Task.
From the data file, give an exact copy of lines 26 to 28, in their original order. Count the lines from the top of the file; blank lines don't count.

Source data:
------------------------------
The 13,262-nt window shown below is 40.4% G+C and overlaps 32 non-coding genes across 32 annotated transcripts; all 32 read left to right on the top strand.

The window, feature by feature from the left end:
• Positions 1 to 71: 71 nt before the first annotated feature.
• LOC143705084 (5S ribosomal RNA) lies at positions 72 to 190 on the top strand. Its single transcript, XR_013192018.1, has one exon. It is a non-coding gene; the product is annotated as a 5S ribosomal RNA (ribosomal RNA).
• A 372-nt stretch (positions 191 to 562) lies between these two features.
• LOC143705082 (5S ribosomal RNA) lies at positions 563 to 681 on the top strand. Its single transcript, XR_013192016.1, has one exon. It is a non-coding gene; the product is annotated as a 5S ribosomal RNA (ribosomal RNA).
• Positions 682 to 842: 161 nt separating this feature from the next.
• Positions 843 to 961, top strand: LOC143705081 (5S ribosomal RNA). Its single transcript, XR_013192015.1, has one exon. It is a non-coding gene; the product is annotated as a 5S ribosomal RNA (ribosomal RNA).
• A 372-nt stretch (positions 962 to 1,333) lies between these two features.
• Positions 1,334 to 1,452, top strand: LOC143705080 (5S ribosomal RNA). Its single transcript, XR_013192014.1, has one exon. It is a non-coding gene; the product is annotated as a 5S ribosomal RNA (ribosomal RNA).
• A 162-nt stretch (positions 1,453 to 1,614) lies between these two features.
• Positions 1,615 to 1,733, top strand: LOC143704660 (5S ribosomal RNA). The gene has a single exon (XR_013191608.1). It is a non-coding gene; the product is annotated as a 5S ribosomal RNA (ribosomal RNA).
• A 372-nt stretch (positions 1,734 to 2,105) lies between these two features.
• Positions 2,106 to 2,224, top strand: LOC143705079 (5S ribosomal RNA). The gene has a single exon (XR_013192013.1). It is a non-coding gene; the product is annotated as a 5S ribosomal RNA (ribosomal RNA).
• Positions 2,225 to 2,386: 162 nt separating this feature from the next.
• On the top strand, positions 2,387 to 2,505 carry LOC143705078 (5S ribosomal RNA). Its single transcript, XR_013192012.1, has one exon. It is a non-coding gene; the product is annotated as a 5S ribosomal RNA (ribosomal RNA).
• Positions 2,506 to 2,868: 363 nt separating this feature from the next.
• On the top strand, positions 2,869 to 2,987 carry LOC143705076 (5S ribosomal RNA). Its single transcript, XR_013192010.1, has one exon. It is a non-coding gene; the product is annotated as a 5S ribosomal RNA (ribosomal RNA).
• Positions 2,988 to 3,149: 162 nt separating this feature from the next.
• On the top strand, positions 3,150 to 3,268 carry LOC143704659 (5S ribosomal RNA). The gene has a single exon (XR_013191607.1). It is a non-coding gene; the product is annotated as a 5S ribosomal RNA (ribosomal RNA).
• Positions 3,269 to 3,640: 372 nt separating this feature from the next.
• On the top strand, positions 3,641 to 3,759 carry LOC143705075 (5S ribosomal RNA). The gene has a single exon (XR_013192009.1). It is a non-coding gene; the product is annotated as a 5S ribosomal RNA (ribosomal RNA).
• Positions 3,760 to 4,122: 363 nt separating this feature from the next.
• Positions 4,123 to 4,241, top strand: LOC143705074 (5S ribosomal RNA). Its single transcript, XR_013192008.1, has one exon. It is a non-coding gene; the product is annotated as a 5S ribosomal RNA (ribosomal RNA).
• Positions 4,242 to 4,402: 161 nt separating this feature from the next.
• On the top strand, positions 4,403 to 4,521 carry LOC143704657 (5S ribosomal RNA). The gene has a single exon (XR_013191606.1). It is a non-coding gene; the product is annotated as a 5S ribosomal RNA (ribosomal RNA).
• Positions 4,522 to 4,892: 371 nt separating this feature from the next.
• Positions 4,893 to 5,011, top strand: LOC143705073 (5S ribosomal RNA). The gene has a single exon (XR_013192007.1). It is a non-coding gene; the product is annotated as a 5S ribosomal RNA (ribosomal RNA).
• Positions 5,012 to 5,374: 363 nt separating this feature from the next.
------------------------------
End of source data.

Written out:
• On the top strand, positions 4,403 to 4,521 carry LOC143704657 (5S ribosomal RNA). The gene has a single exon (XR_013191606.1). It is a non-coding gene; the product is annotated as a 5S ribosomal RNA (ribosomal RNA).
• Positions 4,522 to 4,892: 371 nt separating this feature from the next.
• Positions 4,893 to 5,011, top strand: LOC143705073 (5S ribosomal RNA). The gene has a single exon (XR_013192007.1). It is a non-coding gene; the product is annotated as a 5S ribosomal RNA (ribosomal RNA).